you can’t talk about the trial” and just sit there and listen. Different restaurants would invite us to dinner, we got movie passes where we would go to the movies on Saturday, things like that. But I think they had artists in there that I think would make sketches of us and they would show it on TV.
On Wednesday afternoons after court, you could have people come down to the courthouse to visit. That’s my one solid memory of the whole ordeal was visiting the courthouse. For the most part, the visits were down at the courthouse in the juror assembly room, but because it lasted so long they had a few outings with visits at different locations. I do remember when they would take us shopping, but I don’t remember the juror [in episode eight] was talking about Target and Ross. This media circus helped prompt the 24-hour news cycle we know today.
When the trial was over, the first thing I saw was Chris Darden talking and the Goldman family. And then Fred Goldman got on TV and was saying how “justice wasn’t served.” And I couldn’t understand that because, you know, I felt I did what I had to do.
He wasn’t happy with the verdict, but to say justice wasn’t served?
The only memory I’ve retained from that era is chasing a boy through a maze of sullen wood furniture in a room marked by high ceilings and thick tension. There may have been one or two black jurors who sat at the table with them.
Simpson trial, barely sentient as the so-called “trial of the century” dominated talks, televisions, and tabloids. It seemed like all the white jurors kind of ran to the tables and sat down together.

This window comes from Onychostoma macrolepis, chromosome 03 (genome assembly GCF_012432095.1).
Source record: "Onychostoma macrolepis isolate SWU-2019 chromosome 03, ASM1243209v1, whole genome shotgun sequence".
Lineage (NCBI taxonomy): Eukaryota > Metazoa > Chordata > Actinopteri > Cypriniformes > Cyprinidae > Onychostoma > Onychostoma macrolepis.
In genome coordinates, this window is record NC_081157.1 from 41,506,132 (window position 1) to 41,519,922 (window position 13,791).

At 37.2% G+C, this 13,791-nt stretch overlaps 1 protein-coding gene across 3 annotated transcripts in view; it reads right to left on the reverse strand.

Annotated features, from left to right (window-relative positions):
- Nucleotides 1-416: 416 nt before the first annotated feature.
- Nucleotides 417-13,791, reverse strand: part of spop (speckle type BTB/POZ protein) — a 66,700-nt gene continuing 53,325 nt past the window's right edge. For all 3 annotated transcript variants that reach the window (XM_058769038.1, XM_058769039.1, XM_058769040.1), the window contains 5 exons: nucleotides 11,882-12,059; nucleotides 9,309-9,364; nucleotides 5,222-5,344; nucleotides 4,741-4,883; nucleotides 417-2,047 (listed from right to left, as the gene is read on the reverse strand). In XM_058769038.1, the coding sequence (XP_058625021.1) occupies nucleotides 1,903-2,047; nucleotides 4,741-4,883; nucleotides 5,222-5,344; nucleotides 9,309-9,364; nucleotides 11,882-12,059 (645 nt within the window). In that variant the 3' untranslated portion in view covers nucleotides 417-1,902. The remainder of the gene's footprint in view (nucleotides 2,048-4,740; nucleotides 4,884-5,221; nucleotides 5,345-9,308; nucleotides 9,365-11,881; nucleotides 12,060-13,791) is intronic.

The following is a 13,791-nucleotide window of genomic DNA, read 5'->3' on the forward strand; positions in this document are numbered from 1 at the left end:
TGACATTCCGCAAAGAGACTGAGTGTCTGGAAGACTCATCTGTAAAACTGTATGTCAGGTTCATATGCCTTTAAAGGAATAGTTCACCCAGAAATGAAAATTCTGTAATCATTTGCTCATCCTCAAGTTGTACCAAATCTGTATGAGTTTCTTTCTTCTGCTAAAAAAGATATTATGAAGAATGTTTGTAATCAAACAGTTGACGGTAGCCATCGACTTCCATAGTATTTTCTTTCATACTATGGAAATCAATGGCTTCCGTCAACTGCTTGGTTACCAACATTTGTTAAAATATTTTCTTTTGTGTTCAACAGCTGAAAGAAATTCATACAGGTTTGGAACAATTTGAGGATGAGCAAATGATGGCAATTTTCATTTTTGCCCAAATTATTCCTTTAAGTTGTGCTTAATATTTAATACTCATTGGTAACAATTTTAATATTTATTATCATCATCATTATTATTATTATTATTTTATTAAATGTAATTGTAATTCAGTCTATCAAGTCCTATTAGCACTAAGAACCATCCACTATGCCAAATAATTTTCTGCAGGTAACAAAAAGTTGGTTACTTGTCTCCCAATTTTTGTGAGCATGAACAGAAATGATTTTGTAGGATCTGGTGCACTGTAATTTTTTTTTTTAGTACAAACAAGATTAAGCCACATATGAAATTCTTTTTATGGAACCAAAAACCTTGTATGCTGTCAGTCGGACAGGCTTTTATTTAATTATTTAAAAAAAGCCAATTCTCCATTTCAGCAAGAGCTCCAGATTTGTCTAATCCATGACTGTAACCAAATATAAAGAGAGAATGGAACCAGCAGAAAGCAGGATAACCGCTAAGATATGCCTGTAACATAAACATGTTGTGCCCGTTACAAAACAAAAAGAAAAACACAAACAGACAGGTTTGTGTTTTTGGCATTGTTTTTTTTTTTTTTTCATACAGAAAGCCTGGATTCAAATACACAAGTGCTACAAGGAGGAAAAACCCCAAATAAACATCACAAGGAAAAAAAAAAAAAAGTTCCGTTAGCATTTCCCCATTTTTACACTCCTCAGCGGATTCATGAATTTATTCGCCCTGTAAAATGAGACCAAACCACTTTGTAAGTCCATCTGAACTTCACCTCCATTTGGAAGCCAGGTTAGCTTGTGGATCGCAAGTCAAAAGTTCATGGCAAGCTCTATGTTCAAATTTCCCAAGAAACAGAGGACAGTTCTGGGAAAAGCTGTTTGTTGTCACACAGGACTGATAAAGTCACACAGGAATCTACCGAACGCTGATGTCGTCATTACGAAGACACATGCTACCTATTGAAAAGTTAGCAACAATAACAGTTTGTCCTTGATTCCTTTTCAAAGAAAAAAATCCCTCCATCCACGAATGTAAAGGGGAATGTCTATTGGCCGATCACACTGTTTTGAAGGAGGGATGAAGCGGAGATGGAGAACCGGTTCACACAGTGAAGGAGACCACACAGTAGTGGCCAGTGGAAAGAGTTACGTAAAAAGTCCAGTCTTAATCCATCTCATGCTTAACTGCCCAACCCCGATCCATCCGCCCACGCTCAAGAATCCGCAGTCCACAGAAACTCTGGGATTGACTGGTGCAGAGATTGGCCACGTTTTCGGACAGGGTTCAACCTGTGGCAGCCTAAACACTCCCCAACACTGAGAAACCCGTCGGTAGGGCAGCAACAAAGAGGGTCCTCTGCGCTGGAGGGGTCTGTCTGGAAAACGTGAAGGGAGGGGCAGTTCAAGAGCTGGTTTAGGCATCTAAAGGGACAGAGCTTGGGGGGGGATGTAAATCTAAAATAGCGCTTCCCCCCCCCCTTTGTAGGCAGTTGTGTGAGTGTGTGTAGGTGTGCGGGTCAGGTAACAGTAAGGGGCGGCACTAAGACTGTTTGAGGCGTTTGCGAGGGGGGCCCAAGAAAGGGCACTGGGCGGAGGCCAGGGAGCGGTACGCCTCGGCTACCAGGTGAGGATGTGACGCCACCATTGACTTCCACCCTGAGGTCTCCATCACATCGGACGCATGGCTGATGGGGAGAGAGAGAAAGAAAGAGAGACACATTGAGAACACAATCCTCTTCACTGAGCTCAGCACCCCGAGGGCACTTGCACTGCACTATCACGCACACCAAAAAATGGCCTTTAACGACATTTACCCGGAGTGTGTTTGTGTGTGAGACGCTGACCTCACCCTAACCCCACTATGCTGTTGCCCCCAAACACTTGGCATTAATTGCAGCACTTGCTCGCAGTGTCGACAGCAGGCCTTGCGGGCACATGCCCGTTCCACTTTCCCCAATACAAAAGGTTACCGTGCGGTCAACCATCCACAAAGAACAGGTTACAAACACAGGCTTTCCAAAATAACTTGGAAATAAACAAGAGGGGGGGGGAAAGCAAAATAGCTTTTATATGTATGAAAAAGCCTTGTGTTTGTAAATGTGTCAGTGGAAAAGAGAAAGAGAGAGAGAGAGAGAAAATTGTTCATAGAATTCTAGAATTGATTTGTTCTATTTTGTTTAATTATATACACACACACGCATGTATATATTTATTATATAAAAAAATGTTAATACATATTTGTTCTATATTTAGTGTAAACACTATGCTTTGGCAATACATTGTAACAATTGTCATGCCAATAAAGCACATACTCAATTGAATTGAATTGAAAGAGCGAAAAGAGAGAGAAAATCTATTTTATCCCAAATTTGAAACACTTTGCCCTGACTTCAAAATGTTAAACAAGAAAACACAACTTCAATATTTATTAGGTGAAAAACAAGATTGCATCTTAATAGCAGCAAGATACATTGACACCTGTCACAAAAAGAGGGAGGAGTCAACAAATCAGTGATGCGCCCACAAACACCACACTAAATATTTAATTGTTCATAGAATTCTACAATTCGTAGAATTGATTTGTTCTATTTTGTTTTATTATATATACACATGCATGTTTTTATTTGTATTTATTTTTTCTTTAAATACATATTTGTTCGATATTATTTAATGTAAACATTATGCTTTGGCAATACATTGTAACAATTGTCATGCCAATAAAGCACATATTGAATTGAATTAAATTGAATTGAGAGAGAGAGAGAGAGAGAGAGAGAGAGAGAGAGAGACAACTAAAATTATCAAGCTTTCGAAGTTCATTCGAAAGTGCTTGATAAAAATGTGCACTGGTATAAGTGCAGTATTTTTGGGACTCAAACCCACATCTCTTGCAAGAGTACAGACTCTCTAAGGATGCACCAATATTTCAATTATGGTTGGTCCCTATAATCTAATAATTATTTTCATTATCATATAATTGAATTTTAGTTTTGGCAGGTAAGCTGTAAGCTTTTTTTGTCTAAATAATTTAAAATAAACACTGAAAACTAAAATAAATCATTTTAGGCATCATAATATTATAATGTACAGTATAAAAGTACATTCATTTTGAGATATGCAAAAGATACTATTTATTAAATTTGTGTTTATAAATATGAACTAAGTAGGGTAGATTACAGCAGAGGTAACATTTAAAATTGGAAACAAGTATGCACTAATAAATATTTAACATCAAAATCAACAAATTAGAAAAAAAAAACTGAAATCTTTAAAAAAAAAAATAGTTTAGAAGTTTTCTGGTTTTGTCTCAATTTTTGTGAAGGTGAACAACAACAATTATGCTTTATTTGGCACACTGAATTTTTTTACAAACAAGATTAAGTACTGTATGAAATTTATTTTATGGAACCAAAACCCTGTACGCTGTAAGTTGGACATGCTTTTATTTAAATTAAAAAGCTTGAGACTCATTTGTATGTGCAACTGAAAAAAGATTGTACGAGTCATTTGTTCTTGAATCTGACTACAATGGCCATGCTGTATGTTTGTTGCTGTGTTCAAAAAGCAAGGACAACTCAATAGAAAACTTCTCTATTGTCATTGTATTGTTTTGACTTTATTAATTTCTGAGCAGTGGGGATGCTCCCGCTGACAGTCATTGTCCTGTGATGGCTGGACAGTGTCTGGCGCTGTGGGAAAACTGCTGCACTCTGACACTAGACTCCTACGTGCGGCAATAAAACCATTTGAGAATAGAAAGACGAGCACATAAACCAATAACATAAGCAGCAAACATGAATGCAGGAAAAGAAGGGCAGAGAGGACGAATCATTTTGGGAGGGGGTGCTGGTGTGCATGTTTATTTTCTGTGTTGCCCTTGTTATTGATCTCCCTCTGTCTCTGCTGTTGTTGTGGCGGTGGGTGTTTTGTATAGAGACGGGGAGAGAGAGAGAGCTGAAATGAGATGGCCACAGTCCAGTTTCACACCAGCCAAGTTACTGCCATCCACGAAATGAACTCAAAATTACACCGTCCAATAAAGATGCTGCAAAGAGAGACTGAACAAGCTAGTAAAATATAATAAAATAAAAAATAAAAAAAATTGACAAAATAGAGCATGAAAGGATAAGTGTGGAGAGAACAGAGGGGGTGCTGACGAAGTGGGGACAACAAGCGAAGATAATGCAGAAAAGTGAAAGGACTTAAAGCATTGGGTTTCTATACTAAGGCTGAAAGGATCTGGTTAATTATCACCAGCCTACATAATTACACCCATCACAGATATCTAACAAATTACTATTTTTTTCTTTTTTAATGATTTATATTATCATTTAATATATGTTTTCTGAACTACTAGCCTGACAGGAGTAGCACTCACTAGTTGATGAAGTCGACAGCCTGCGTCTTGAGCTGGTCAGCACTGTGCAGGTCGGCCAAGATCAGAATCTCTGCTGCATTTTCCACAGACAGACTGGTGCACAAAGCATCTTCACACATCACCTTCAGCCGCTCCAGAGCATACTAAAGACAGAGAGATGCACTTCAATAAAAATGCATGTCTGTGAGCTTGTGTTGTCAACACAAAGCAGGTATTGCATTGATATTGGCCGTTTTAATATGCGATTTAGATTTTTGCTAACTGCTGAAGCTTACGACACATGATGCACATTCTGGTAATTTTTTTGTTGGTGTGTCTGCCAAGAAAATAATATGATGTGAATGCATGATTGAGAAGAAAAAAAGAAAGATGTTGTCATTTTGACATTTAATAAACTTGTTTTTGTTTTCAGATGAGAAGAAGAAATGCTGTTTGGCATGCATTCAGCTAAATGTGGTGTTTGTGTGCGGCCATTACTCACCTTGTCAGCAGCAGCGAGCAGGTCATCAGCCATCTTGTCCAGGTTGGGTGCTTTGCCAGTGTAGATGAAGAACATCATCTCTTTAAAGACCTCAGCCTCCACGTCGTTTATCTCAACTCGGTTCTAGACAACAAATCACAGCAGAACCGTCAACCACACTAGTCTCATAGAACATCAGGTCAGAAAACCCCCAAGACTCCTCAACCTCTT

They would admonish them, letting them know that, “This was number 1233 calling … They didn’t want to take us places where people might recognize us, but our faces were never shown on TV — although the trial was televised, they never showed us. Simpson: American Crime Story and watching that video of David Schwimmer saying “Juice” on loop, I decided to give Sheila a call to find out what the trial was like from someone who lived it, and how Ryan Murphy’s reimagining of the case squares up to reality. Then everybody said, “Oh my goodness, this is the for the O. Was there a racial divide like it was shown on the show? When we first arrived, it was pretty close to lunchtime after we had checked into our rooms. We were all in the jury assembly room one day, and then all of a sudden all of the key players walk in the to room. J., his lawyers at the time, Marcia Clark, and Bill Hodgman [the original co-counsel before Darden]. I can’t remember if it was Martin or Seinfeld, but certain jurors wanted to watch one thing and other jurors wanted to watch something else.You would come on Sundays, that’s when it was family time for about three hours. You know, you could sit outside with your family a couple of times. When you were on that jury, did you have any idea the extent of how big this case was? We couldn’t even look outside when we were in the courtroom. We weren’t allowed to go to the window and look out and see stuff like that. You could kind of hear the chatter, but we were so far up, on the eleventh floor or something, so you couldn’t hear exactly what they were saying.They would always take us through the back entrance of the court building and we’d go underground.And then later, I saw what the reactions were when blacks heard the verdict and then when whites heard it. Seeing the complete opposite visceral reactions, were you disgusted by the cheers? Even in the jury, when we were still in the jury panel, I started crying before I even left out of the courtroom.I think it was tears of relief that it was over, and then when I saw the Goldman family, Kim Goldman crying, I felt bad for them. But at the end of the day, two people were murdered. I received the juror summons in the mail and reported downtown to the criminal courts building, not knowing it was the O. Finally we were given this nine-page questionnaire to fill out. Did the Martin versus Seinfeld thing really happen? There were thousands of people there and we kept coming back to the courtroom about once a week or so for a few weeks. I think they saw it as a chance to make some money. There were occasional disagreements when it came to things like what they showed in the series, watching TV — Yes, I wanted to ask you about that one!I think the biggest misconception is they feel we really didn’t deliberate.They were upset that it only took us about four hours. They knew we were getting to the end, and everybody wanted to go home.